What To Expect
Following the success of Maleficent earlier in 2014, Disney has set out to replenish the revisionist era with another of its classics retold. Entrust this in the hands of director Kenneth Branagh, better known for his direction of Marvel’s Thor, and Cinderella brings great promise.
Upon watching the trailer one would immediately know that we were (perhaps at last) being brought a cinderella story truest to the original fairytale. Which begs the question; how intriguing would this film turn out to be when we already know everything that is to unfold? And personally, that is where the filmmakers have done a remarkable job with this enchanting confection.
What’s it About?
Ten-year-old Ella (Eloise Webb) lives a heavenly life with her loving parents, until her mother (Hayley Atwell) contracts a fatal illness. On her deathbed, she reminds Ella to always “have courage, and be kind” to others.
Years later, Ella’s (Lily James) father (Ben Chaplin) reveals his desire to marry Lady Tremaine, the widow of an old acquaintance. Ella welcomes her step-mother (Cate Blanchett) and her step-sisters with warmth, in spite of their disparaging outlook.
When news of Ella’s father passing away while on his travels reaches the household, the Lady Tremaine immediately evinces her apathetic nature, reducing Ella to the ranks of a servant. Distraught, Ella one day takes a ride into the woods where she crosses paths with Kit (Richard Madden), who claims to be a mere apprentice when Ella does not realise that he is in fact the Prince of their Kingdom. Enchanted by Ella’s kindness and charm, Kit pursues his father (Derek Jacobi) to invite every maiden in the land to an upcoming ball, in hopes of seeing her again and convincing the King to permit his marriage to her. From hereon, it is very much the Cinderella story each of us has grown hearing.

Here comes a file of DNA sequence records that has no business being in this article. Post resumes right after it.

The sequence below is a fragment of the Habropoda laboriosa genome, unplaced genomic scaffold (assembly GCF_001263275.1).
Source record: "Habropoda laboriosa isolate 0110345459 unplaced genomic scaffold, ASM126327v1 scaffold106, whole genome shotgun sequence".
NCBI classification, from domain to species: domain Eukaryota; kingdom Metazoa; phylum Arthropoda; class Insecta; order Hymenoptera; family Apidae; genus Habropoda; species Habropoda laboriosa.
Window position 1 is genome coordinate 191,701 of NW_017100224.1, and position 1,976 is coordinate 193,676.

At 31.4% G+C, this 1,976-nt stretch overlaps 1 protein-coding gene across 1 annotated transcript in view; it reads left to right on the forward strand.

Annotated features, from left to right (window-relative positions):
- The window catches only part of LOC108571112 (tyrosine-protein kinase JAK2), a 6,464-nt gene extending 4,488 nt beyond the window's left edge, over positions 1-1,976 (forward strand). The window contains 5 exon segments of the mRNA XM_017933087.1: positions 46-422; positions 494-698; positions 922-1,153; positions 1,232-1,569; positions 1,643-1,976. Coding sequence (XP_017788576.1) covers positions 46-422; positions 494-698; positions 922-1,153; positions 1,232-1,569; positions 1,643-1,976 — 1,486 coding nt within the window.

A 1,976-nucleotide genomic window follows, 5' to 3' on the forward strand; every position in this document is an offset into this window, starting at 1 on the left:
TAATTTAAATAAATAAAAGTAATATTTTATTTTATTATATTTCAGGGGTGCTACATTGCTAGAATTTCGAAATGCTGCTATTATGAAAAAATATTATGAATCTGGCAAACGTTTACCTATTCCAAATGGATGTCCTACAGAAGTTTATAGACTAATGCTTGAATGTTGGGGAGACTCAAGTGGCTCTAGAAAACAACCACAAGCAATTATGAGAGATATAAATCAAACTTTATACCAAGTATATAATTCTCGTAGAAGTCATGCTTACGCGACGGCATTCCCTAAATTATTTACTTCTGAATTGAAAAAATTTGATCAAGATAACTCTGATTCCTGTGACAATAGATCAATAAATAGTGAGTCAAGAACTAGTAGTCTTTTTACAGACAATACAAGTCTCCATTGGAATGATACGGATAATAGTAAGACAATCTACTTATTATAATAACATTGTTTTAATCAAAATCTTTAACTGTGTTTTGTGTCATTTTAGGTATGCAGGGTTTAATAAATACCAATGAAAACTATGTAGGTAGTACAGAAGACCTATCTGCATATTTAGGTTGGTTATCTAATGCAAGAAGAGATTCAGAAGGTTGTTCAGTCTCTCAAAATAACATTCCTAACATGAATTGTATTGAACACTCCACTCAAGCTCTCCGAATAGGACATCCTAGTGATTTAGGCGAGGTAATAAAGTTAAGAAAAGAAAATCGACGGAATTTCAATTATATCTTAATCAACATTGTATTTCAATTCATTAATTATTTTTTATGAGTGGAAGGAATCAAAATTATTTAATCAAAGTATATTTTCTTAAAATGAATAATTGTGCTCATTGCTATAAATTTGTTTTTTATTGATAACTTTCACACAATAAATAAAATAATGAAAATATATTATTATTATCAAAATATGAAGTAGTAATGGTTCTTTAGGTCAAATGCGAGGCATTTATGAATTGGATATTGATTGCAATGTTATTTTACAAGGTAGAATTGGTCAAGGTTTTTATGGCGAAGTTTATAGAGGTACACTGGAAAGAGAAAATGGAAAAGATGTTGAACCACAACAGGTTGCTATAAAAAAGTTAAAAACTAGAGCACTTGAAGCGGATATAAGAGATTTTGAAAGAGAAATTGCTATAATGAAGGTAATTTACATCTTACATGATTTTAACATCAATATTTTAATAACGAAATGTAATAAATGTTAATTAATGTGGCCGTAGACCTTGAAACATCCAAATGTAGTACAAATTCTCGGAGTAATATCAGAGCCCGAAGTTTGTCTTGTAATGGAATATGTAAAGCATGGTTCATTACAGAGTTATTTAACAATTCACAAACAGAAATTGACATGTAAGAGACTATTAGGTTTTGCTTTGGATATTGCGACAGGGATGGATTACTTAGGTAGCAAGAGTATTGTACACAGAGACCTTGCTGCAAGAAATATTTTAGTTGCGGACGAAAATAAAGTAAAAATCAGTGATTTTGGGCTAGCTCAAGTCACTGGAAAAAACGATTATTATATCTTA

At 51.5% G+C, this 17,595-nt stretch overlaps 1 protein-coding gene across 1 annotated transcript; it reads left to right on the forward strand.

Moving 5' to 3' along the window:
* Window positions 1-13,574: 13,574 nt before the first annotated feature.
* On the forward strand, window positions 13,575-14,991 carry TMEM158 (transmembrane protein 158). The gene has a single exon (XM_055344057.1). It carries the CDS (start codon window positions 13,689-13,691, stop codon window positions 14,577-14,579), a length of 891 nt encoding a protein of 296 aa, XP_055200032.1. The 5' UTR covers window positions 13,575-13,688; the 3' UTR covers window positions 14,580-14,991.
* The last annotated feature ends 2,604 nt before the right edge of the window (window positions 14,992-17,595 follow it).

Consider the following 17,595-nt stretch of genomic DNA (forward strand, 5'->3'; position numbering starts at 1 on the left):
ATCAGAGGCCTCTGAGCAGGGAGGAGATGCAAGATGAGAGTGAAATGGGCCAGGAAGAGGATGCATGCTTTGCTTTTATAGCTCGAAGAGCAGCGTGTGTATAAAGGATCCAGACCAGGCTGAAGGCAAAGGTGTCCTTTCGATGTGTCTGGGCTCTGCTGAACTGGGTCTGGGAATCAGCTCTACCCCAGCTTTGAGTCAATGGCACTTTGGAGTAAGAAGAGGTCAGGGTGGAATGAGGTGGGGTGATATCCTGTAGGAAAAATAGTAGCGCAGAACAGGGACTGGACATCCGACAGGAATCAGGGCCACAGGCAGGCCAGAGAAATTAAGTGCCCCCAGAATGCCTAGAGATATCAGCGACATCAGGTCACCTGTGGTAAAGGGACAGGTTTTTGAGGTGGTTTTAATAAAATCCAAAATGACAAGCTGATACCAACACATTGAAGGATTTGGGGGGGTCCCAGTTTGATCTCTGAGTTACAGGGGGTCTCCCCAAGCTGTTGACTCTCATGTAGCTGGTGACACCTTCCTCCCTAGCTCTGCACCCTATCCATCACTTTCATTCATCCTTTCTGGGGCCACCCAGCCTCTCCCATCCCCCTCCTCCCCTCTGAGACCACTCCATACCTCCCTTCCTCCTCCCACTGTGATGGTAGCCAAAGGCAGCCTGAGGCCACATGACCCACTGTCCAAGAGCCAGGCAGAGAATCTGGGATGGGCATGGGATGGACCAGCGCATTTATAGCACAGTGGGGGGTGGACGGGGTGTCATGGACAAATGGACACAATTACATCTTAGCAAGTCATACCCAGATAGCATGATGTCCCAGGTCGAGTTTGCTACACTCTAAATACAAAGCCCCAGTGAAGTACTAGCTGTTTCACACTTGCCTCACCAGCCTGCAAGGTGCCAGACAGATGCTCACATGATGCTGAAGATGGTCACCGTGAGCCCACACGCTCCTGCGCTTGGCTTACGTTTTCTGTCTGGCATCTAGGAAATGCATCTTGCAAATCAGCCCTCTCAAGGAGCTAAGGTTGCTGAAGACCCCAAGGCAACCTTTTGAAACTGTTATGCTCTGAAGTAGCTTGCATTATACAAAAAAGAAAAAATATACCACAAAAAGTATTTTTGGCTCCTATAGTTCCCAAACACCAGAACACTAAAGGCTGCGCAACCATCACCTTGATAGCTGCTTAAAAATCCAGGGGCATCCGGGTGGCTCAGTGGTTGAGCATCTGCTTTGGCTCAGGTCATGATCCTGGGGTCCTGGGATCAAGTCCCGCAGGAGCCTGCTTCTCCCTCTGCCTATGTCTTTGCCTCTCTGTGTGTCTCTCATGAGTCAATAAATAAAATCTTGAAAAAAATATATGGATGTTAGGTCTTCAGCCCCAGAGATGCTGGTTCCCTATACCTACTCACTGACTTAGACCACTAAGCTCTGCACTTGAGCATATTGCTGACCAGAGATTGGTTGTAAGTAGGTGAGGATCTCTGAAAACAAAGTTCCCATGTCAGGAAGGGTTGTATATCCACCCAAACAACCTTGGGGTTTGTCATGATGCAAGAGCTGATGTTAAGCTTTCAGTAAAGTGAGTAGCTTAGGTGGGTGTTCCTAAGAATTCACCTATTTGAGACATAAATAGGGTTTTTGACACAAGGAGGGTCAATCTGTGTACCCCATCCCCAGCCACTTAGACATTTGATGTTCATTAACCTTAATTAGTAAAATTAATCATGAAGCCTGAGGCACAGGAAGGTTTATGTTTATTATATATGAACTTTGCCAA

The Good, the Bad, and the Ugly
First up, Kenneth Branagh is an industry artisan. Having garnered numerous awards, Branagh is only the fourth person behind Walt Disney, Warren Beaty and George Clooney to have been nominated for Academy Awards in 5 different categories. He has a handful of successfully adapted screenplays to his name, including William Shakespeare’s Hamlet and Henry V (Branagh’s directorial debut). And just when another fairy-flick was the last thing movie-goers needed, Branagh has discarded all scorn and skepticism with this captivating re-telling of Cinderella.
Pairing up with writer Chris Weitz, who last adapted author Philip Pullman’s Northern Lights into The Golden Compass, the two have dwelled into the more intricate depths of their characters, chronicling a brief background and/or backstory that does not at all drag, and further enables us to understand why a certain character has chosen a certain course of action. It can be said that Branagh and Weitz have added a more “human” touch to their fairytale characters, where either their otherwise over-the-top goodness or hyperbolic ruthlessness would simply have been clichéd, unappealing, and unoriginal. The two have struck the perfect balance in both their scenes and characters, that are simple enough to appeal to the tots, and earnest enough to be understood by the older masses. Not to mention, their comical cues are impeccably timed!